Carleton College is the recipient of a nearly $100,000 Community Conversations Research Grant to study the educational experiences of Somali and Latino/a high school students in Faribault, Minn. Carleton is one of just two liberal arts colleges in the nation to receive the federally-funded Community Conversations Research Grant, a program of the Corporation for National and Community Service.
Anita Chikkatur, associate professor of educational studies, and Amel Gorani, director of the college’s Center for Community and Civic Engagement (CCCE) will be collaborating with the Faribault School District and two community organizations (Somali Community Resettlement Services and Community without Borders). Entitled “Participatory action research (PAR) on rural secondary education: experiences of diverse students, parents, and teachers,” the project focuses on the city of Faribault, a rural community with rapidly growing Latinx and Somali populations.
“I was excited to be a part of the team applying for this grant because of its insistence on positioning community members as the experts of their community,” said Chikkatur. “I now look forward to working in collaboration with members of the Faribault community and Carleton’s CCCE staff to build the capacity of students, teachers, and parents to critically examine the high school experience and to learn from and with each other.”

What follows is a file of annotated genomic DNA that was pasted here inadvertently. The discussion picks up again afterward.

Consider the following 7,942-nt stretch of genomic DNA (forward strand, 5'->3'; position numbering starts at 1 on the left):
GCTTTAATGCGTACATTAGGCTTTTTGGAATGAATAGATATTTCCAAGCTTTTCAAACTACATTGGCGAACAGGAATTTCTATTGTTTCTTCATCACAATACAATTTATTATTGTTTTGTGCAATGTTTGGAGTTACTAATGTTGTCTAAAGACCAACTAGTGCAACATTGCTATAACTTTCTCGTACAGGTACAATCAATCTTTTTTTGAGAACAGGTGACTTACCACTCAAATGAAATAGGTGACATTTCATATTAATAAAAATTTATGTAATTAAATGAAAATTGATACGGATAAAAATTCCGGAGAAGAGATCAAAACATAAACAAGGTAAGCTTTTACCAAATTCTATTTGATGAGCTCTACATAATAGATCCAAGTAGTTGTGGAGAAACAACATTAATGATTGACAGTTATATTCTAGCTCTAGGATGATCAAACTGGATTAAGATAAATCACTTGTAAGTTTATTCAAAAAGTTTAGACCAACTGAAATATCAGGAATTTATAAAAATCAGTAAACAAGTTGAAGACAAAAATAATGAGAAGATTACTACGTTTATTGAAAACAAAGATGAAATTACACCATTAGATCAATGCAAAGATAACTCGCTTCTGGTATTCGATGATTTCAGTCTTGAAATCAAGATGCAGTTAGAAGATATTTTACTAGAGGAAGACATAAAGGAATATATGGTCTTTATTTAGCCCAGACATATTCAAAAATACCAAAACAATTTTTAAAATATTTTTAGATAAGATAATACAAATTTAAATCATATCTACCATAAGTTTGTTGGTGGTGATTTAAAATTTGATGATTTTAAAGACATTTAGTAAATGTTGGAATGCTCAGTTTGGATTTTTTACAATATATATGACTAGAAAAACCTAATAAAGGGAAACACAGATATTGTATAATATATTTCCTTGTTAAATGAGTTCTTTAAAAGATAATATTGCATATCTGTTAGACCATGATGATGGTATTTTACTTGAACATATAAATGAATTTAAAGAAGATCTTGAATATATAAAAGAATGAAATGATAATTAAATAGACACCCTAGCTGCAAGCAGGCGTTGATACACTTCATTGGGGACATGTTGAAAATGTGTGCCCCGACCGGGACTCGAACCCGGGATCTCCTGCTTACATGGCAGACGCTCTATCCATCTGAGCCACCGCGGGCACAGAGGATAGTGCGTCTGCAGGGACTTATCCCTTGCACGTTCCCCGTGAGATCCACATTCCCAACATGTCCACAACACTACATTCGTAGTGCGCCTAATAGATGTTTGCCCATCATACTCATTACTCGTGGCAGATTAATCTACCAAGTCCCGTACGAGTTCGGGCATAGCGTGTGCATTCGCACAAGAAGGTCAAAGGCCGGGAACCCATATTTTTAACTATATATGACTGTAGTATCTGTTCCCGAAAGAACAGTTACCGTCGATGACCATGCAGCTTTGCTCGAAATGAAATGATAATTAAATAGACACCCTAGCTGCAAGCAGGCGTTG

Faribault’s population of students of color has grown from about 25% in 2010 to more than 55% in 2018, a dramatic demographic change that has necessitated new ways to think about inclusive and culturally relevant education at the city’s public schools.
Rather than lament about disparate educational outcomes, this project will use participatory action research (PAR) to empower Faribault high school students and parents to document their experiences with the Faribault public school system, and to equip teachers to conduct PAR on teaching Somali and Latinx students.
The Corporation for National and Community Service is the federal agency that engages more than 5 million Americans in community-driven service. The Office of Research & Evaluation (ORE) hosts a research competition for institutions of higher education to advance scholarship on civic engagement, social capital, volunteering, and national service. These studies and findings serve to foster civic engagement and strengthen communities, both of which are central to the mission of the Corporation for National and Community Service (CNCS). For more information about the Community Conversations Research Grant program, visit www.nationalservice.gov.